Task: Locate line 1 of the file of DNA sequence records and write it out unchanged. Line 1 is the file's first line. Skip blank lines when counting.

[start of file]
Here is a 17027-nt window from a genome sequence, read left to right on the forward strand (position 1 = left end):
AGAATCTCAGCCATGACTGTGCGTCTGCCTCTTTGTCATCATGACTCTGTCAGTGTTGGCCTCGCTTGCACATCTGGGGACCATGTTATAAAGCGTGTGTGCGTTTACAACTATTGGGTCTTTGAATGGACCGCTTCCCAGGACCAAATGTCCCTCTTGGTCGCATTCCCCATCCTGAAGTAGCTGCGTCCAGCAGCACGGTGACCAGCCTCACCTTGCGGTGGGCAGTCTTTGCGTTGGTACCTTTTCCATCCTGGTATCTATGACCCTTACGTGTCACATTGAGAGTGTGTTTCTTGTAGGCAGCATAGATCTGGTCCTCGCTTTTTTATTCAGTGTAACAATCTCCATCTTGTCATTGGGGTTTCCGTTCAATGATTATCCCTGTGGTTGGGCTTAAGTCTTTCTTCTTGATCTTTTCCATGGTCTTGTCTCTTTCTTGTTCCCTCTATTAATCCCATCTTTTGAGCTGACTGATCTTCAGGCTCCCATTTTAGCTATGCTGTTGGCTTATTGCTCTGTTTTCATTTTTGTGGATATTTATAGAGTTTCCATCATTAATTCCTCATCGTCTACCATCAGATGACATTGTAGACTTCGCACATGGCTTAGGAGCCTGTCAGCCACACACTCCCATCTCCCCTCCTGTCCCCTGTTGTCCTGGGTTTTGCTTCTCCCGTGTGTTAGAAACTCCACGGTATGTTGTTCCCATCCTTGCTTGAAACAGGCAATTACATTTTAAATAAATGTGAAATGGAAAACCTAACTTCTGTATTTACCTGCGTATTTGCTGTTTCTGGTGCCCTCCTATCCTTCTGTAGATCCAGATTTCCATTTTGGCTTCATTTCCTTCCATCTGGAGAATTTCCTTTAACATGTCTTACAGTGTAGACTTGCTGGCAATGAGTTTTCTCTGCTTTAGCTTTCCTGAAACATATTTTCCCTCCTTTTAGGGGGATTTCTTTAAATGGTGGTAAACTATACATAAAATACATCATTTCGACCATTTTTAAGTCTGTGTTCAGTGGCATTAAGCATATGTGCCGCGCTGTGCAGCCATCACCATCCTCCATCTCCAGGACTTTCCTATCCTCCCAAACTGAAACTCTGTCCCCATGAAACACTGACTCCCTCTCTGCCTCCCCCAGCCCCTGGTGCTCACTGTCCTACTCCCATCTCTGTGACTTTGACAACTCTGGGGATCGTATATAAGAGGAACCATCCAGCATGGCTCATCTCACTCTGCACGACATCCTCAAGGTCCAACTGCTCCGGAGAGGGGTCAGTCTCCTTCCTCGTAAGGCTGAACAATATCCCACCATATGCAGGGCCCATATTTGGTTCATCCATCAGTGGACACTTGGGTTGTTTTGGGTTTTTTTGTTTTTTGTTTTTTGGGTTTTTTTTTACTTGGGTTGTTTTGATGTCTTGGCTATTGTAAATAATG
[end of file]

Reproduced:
Here is a 17027-nt window from a genome sequence, read left to right on the forward strand (position 1 = left end):